I am incredibly excited to be joining the Foundation for Excellence in Mental Health Care as a blogger. The Foundation’s vision, which states that “All People have hope, knowledge, tools, and community available to them to recover from mental health and trauma challenges”, is completely in line what I’ve come to believe in my heart after experiencing my own mental health recovery. Had you asked me whether I thought recovery from “mental illness” was possible a little under two years ago, I would have shaken my head and said that it wasn’t. Since that time, however, my life has utterly transformed, and I live today without a psychiatric diagnosis, off of all psychiatric medications, and no longer in psychotherapy, after spending thirteen years immersed in the mental health system.
Some of you may know a bit about me through reading my blog on Robert Whitaker’s website, www.madinamerica.com, where I’ve been sharing my story of mental health recovery. I will continue to share my story there, and focus my writing here on the current issues in mental health reform—from the labeling and pathologization of emotions, the Diagnostic and Statistical Manual (DSM), and the impact of stigma; to ideas about informed consent, shared decision-making, psychotropic medications, and agency; and to the peer movement, mental health recovery, and hope. But let me take a minute here to tell you briefly about who I am today.
I am twenty-eight years old, live in Boston, Massachusetts, and work as a Peer Specialist in the traditional mental health system. I am a recovering alcoholic who took her last drink in February 2010. I take a holistic approach to my personal health, focusing on nutrition, exercise, meaningful human connections, and the cultivation of a spiritual life. I still experience some of the same thoughts and intense emotions I felt during my years living with a psychiatric diagnosis, but I now relate to them in a profoundly different and non-pathologizing way—one of the keystones of my recovery.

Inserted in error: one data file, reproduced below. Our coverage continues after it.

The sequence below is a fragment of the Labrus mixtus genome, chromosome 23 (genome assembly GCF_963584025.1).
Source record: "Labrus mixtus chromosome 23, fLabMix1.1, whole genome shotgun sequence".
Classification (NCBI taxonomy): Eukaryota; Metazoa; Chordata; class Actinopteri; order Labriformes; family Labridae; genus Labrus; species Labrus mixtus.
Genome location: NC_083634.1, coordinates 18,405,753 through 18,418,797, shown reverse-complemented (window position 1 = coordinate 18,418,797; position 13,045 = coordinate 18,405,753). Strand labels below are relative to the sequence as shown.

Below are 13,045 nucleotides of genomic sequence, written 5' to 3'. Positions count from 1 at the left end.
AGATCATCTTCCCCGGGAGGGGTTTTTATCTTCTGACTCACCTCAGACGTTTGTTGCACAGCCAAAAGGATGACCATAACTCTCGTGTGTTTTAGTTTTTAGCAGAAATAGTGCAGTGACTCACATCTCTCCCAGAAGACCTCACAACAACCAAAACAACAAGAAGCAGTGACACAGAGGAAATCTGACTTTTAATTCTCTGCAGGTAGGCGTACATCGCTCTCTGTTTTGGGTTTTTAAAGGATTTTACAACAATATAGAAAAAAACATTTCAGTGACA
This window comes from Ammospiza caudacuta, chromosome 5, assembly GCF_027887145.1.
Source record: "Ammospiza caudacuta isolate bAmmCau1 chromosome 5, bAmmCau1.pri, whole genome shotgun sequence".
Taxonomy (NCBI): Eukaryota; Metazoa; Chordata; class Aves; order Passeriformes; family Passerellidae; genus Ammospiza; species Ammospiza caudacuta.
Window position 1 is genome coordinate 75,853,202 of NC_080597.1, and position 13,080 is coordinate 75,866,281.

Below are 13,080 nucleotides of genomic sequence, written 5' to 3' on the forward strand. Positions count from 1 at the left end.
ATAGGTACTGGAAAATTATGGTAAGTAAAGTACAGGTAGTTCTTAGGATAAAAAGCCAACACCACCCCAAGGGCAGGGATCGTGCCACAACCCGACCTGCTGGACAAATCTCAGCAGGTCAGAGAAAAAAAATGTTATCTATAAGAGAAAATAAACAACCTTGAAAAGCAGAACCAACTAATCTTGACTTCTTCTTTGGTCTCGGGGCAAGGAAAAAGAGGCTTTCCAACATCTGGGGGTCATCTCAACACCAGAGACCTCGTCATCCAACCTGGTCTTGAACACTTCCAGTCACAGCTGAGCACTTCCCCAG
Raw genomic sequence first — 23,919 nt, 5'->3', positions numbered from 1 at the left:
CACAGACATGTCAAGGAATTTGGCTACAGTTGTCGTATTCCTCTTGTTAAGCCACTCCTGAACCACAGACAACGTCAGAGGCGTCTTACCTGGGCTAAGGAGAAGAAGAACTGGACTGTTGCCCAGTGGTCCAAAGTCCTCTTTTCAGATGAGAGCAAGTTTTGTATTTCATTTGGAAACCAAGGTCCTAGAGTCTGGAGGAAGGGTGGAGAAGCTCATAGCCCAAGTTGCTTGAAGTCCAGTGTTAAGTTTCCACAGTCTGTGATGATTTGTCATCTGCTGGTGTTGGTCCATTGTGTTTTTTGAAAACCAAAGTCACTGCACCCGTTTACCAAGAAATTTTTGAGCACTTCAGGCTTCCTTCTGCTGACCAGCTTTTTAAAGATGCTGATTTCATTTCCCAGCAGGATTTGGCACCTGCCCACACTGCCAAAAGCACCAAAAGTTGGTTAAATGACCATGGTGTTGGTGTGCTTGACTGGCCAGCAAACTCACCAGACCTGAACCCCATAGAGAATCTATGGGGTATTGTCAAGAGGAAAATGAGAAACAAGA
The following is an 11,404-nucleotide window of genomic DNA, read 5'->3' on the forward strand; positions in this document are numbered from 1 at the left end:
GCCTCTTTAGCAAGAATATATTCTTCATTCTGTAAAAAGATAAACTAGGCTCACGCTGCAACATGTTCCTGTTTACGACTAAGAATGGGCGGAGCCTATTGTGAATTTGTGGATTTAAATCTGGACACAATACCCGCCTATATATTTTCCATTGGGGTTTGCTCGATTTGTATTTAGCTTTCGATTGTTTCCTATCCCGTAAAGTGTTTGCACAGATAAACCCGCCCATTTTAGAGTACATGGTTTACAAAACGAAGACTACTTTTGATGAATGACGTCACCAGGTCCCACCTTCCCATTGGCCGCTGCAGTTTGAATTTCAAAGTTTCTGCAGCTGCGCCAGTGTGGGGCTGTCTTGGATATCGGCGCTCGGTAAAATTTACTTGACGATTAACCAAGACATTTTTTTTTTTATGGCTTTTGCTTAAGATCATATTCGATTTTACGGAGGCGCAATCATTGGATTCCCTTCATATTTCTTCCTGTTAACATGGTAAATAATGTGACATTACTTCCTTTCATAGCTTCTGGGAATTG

Some in the medical profession might challenge my story and say that I must have been “misdiagnosed”— that someone must have made a mistake along the way in telling me I had bipolar disorder and borderline personality disorder, because once someone has a mental illness, that person has it for life. Whatever the protestations I may hear, and whatever the factors that contributed to my thirteen-year relationship with psychiatry may have been, I stand firm in my belief today that no matter how far down the scale a person has fallen, the innate human capacity to heal never disappears. I have full faith in that universal aspect of our nature— that each of us has a deep wellspring of hope that might dwindle to a drip but that never fully dries out and is always capable of being replenished.
When I think about the stark contrast between the emotional and psychological darkness that encompassed me during my years as a self-described person with “chronic mental illness” and the lightness and hope that surround my life today, I feel overwhelmed with gratitude. This gratitude reminds me that I am one of the lucky ones to make it through to the other side of the mental health system, miraculously intact and healthy, and that it is my vital responsibility to carry a message of recovery to those who don’t yet believe it, whether because they don’t want to or because they’ve lost faith in themselves that they can attain it.
When Gina Nikkel and I met at the annual conference for the International Society for Ethical Psychology and Psychiatry (ISEPP) in Los Angeles several weeks ago and she asked if I’d be interested in blogging for the Foundation, the timing couldn’t have been better. As a newcomer in the world of mental health reform, I was in the midst of my first foray into the part of the movement occupied primarily by mental health professionals, and I was quite moved and energized by what I saw: a large room of people whose professional identity is deeply tied to the very thing they have come to question— the idea that biomedical language, maybe even science, itself, holds the key to our understanding of emotional suffering—and who are passionate about discussing alternatives.